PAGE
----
Dean Salisbury

Diabetes type:
Type 1

Dean was diagnosed with Type 1 diabetes when he was eleven years old.  This summer, he went on an insulin pump

He says, “It’s like science fiction! In the old days we boiled our glass syringes to make them sterile, and either had to wee on a stock or – going back even further in time – pop a tablet in a test tube with a mix of water and wee and waited for it to stop fizzing and change colour.”

Blood test strips gripe

While he’s been fairly happy with his healthcare to date, he admits that recent attempts to restrict the number of blood test strips he’s allowed has left him pretty disgruntled.

“The big cost to the NHS is people who, for one reason or another, can’t control their diabetes and it leads to all the horror stories – kidney failure and so on.  I must be a relatively cheap date by comparison. Why restrict my strips when all I’m doing is what my consultant has recommended me to do? The point being that if I take care of myself now then I won’t cost the NHS a fortune in the future.”

One pot a week

Instead of being prescribed enough test strips for a month I have been told that I am only allowed one pot per week because of the cost but across the month I still get the same amount and in a time when we are all trying to save the planet I am forced to drive to my doctors at least four times per month, before the pump it was just once.  It just does not make sense considering I have very little impact on the resources available at my surgery and I have to rely on others to collect my prescription as I just cant keep getting time off work.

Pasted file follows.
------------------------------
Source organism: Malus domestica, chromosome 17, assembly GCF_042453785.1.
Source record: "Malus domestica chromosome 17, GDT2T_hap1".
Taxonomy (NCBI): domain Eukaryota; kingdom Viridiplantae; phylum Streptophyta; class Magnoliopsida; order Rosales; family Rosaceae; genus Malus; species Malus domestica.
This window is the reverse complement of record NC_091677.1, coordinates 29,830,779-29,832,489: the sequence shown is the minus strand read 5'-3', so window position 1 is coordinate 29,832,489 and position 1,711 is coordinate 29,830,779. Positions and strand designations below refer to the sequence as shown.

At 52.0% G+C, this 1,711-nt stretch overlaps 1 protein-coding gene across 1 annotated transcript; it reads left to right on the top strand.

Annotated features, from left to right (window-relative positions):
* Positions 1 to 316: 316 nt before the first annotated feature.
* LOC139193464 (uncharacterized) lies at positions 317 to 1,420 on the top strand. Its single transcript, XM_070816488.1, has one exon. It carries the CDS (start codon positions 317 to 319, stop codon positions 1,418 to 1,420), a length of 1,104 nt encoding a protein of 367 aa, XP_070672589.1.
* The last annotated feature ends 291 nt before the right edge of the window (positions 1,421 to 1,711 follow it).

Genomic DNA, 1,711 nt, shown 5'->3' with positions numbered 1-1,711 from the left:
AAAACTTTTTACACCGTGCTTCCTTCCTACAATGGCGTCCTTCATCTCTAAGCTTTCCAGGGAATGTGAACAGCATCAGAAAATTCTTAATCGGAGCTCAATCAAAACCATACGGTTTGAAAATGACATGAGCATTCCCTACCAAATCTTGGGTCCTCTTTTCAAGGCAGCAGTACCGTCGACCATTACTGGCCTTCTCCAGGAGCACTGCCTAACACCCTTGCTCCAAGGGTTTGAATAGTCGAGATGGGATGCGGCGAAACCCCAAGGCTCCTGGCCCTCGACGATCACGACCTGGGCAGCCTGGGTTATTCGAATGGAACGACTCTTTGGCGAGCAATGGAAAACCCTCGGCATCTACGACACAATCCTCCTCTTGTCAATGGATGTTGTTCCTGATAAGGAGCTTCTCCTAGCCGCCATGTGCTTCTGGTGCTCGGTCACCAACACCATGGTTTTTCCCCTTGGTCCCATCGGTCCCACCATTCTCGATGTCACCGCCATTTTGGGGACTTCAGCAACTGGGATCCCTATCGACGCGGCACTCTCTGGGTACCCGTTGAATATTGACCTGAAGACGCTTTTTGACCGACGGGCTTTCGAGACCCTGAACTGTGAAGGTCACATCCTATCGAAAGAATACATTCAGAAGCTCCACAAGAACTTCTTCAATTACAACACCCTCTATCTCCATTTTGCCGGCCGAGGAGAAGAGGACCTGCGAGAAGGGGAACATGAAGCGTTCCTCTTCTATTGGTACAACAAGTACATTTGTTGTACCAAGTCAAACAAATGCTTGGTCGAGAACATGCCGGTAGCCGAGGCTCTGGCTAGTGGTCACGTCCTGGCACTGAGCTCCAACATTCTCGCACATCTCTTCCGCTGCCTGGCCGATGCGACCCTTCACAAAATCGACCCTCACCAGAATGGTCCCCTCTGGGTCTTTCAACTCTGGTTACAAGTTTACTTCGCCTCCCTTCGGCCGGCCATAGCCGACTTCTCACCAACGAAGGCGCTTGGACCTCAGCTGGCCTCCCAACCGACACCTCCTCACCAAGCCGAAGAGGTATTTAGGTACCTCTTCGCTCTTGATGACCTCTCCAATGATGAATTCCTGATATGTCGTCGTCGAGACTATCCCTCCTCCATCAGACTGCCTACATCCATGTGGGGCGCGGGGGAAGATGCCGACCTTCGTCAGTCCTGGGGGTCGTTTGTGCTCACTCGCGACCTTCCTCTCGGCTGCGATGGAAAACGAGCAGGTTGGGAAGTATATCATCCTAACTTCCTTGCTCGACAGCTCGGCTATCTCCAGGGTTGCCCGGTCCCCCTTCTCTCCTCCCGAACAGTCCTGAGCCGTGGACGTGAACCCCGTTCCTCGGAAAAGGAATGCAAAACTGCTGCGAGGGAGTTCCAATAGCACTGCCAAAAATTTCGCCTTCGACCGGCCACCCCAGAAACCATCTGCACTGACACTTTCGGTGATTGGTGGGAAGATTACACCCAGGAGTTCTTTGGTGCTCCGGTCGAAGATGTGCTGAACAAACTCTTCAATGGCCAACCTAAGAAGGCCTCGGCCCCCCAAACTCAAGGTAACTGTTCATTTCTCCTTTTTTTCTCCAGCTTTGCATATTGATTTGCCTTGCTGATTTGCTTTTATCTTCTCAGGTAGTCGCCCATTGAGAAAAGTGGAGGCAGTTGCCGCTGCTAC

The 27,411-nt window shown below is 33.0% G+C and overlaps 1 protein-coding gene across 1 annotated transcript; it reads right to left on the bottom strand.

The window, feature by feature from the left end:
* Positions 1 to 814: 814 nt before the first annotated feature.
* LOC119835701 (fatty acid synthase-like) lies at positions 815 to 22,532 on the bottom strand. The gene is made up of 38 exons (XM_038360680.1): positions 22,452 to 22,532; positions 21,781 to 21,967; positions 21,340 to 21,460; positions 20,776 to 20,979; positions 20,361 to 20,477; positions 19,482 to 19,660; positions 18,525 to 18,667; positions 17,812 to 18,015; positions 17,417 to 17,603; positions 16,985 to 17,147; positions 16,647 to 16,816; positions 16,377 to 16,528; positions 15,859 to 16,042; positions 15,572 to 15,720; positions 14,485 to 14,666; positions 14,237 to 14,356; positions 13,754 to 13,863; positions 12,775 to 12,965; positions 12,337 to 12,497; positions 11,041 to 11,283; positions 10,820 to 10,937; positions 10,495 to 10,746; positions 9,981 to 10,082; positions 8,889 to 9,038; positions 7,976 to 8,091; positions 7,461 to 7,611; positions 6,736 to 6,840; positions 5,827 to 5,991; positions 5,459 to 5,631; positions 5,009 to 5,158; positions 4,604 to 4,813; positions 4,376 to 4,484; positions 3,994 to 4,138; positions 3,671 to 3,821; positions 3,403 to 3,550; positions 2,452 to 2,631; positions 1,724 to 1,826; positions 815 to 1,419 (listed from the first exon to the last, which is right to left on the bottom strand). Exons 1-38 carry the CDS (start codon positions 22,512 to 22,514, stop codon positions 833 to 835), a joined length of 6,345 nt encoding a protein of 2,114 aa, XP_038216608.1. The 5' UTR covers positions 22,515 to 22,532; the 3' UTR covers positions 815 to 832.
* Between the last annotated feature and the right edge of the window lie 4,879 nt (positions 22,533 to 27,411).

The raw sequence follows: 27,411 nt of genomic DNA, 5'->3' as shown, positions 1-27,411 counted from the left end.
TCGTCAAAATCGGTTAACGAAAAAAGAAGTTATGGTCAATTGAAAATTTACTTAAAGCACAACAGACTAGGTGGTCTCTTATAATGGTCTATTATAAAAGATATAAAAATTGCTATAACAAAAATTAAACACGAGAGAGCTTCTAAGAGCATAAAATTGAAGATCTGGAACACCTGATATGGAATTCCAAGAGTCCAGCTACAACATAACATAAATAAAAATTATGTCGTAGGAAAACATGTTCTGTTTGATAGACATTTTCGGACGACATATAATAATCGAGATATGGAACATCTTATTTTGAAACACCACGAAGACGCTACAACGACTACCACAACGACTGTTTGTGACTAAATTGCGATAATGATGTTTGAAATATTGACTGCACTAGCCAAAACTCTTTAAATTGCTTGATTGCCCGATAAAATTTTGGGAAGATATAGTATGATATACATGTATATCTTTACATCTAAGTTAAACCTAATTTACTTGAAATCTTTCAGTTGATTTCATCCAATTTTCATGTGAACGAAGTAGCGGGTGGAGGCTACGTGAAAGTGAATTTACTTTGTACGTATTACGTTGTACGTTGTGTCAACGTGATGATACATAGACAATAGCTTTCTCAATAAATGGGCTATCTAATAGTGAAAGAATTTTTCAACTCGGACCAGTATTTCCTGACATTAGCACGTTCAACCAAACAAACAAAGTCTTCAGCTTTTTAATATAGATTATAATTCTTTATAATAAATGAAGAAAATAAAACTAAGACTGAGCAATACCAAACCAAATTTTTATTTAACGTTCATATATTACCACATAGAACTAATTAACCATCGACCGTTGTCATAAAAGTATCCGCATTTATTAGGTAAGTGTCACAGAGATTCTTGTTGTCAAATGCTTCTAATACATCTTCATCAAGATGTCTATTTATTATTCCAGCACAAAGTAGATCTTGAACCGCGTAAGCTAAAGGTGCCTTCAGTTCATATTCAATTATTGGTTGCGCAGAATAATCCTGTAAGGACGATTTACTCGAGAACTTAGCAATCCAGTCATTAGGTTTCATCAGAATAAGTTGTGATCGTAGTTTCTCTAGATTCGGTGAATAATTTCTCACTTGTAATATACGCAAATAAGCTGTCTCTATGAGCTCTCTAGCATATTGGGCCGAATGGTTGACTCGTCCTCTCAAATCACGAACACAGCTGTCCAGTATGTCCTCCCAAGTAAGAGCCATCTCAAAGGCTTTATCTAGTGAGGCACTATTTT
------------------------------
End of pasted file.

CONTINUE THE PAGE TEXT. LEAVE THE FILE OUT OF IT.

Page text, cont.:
“I’m sure I’ll work out who’s the right person to talk to get this addressed, but I shouldn’t have to,” says Dean. As part of his interest in his own healthcare Dean’s done a Bertie – a variation of the better-known DAFNE course – which was held at the hospital where he goes to diabetes clinic. “I think it did me good to go – you do get a bit rusty on carb-counting and slip into bad habits.

Plus, it was up-to-date. The last time I had to learn all about food and insulin was decades ago – although it’s one long learning curve when you have diabetes as you learn about food and insulin ‘on the job’ as it were. But it did give me a boost to do some more learning at this stage.

Now a pumper

“Since becoming a ‘pumper’ my life has changed dramatically and I feel so much better for it and the support I get from Broomefield Hospital is first class, I upload information from my pump on a weekly basis and adjustments are made to my régime as seen fit, I don’t even have to go to the hospital I can sit at my desk and discuss with Specialist Nurse , Margaret Bardle, as she will have all of the data from my pump on her desktop and will advise me accordingly.

“I do not miss the old black-and-white days having to wait in a hospital waiting room for 5 hours to be told your wee is the wrong colour, and told to go away and don’t even look at things that may have sugar in them.

“Now I have no fear of hypos , the pump has rectified that situation for me and I will be for ever grateful to Dr. Fletcher and his team at Broomefield Hospital as now I look forward to my hospital appointments.  They are not getting my pump back… ever!”

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